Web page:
Timber Frame Construction
Framing ~ an industry based pre-fabricated house manufacturing process permitting rapid site construction, with considerably fewer site operatives than traditional construction. This technique has a long history of conventional practice in Scandinavia and North America, but has only gained credibility in the UK since the 1960s. Factory-made panels are based on a stud framework of timber, normally ex. 100 50 mm, an outer sheathing of plywood, particle-board or similar sheet material, insulation between the framing members and an internal lining of plasterboard. An outer cladding of brickwork weatherproofs the building and provides a traditional appearance.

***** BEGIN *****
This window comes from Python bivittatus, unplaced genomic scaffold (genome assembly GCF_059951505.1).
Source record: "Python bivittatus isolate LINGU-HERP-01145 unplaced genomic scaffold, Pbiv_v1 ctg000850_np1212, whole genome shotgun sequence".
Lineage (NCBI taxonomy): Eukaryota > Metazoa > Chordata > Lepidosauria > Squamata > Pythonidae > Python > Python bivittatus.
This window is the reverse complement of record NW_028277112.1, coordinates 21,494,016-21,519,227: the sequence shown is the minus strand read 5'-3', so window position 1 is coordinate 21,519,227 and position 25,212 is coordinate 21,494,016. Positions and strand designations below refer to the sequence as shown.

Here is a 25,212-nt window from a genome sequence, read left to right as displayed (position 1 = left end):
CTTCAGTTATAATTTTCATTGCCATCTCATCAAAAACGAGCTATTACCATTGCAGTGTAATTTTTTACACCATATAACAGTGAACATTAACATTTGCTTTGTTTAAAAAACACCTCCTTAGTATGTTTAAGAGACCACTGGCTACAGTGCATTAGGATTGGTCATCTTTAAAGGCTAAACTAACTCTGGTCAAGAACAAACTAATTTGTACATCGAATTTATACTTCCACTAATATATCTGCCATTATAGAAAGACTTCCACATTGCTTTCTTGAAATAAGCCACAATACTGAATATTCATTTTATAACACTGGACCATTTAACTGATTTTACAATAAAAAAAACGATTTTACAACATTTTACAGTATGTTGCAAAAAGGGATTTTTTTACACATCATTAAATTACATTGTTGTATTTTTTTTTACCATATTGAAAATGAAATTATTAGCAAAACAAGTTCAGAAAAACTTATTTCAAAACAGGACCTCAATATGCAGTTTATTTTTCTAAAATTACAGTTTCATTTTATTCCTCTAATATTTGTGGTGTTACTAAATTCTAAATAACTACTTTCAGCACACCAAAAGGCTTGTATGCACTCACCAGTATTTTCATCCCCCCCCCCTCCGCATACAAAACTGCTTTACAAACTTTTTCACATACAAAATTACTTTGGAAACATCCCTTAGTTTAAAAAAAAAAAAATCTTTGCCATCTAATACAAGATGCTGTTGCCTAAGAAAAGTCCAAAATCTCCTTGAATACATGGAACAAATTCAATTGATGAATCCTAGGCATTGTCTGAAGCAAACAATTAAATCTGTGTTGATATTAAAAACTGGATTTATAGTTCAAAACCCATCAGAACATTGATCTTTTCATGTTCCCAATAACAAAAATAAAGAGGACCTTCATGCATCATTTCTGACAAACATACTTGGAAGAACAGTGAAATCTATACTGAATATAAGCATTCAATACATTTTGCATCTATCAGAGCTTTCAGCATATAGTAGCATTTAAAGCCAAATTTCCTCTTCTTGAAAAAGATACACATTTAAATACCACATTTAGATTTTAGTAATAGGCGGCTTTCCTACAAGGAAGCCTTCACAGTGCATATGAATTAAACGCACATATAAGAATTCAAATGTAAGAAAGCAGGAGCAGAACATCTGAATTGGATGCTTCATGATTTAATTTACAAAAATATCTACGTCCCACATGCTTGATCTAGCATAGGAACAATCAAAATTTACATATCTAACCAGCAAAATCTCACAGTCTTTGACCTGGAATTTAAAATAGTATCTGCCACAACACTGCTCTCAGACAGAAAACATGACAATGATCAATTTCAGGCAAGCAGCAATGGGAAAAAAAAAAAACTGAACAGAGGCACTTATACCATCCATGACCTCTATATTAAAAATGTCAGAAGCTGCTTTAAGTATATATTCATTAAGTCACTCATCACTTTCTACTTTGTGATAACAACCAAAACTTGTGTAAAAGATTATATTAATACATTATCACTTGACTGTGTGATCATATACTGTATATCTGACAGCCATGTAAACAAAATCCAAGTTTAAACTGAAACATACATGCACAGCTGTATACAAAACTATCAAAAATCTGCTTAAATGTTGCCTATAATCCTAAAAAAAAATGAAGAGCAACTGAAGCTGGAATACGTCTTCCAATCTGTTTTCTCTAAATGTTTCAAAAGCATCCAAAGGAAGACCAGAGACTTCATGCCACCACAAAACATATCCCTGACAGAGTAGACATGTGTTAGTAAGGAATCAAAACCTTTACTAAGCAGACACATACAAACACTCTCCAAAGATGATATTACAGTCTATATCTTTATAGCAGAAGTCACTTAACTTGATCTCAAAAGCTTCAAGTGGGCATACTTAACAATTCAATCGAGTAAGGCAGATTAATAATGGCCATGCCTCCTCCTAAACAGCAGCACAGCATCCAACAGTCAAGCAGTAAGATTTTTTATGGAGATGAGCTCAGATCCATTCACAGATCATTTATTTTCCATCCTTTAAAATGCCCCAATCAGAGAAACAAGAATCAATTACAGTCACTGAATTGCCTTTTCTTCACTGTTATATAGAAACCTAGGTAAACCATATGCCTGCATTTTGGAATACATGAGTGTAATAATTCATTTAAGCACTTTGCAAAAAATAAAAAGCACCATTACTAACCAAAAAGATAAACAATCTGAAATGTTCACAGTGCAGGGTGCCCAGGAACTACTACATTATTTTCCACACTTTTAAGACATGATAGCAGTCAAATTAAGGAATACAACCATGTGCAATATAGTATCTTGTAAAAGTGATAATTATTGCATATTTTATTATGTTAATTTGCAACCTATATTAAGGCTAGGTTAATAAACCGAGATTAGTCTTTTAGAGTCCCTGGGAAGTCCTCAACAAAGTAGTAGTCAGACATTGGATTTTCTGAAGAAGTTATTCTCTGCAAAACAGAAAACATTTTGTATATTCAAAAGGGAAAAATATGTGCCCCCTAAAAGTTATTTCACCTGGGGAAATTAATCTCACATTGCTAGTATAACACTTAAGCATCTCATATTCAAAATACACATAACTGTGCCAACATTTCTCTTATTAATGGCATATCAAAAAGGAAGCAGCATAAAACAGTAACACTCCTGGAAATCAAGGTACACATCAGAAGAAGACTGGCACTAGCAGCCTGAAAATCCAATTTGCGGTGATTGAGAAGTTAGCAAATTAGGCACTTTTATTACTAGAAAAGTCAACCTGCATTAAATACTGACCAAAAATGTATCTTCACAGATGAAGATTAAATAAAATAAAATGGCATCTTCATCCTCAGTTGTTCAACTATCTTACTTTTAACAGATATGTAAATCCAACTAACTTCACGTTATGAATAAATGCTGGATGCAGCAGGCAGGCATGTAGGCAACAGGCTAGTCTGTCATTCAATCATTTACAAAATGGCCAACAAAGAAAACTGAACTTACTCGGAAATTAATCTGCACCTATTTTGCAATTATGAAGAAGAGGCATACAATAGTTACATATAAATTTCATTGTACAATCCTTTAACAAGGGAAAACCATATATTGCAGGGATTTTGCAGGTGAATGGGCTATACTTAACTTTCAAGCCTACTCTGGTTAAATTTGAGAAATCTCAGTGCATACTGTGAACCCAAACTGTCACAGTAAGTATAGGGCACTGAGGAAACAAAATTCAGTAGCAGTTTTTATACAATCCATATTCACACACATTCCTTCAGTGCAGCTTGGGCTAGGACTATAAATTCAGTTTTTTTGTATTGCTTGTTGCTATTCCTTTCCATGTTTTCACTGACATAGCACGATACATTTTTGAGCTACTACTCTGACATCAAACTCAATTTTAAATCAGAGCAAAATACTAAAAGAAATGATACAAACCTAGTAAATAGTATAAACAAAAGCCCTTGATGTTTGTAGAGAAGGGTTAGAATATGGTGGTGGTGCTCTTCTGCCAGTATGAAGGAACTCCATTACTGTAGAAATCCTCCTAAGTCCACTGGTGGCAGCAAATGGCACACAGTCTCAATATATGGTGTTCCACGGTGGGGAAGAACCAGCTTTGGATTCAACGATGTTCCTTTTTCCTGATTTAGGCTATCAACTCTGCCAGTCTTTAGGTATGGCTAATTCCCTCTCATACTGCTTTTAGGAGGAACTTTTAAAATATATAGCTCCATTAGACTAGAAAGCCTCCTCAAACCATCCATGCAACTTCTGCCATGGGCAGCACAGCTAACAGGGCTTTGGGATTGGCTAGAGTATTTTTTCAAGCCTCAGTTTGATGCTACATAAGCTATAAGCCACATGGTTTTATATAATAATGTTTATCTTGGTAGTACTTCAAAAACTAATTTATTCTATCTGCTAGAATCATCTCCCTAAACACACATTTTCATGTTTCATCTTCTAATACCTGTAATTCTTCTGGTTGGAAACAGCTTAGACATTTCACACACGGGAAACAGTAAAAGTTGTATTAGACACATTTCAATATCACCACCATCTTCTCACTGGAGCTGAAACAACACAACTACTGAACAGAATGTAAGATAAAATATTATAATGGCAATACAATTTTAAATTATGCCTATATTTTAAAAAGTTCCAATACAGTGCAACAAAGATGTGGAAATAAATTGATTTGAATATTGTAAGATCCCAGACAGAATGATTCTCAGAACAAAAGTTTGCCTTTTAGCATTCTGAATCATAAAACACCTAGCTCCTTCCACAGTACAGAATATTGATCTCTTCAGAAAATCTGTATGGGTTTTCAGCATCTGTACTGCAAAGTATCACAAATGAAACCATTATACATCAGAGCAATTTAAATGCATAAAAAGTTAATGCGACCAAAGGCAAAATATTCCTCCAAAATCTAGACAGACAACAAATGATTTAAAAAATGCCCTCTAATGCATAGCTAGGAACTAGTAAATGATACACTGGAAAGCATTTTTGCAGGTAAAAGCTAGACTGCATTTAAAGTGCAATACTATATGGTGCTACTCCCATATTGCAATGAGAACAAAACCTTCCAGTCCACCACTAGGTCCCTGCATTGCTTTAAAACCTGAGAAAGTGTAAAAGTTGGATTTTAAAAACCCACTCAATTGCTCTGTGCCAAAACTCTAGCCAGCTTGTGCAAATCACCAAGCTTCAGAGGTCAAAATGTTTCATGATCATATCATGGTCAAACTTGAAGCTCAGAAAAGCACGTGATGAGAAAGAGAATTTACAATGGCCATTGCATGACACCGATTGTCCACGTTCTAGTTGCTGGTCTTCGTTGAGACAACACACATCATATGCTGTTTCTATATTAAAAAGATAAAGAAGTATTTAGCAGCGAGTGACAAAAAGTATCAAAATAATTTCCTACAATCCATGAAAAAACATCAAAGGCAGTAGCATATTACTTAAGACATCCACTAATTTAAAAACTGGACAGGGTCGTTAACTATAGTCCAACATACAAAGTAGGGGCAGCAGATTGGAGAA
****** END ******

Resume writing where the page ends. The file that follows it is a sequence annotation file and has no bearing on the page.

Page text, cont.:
Assembly techniques are derived from two systems:-
A balloon frame consists of two-storey height panels with an intermediate floor suspended from the framework. In the UK, the platform frame is preferred with intermediate floor support directly on the lower panel. It is also easier to transport, easier to handle on site and has fewer shrinkage and movement problems.
Cavity barriers prevent fire spread. The principal locations are between elements and compartments of construction (see B. Regs. A.D. B3).
Thermal bridging through solid framing may be reduced by using rigid EPS insulation and lighter I section members of plywood or OSB.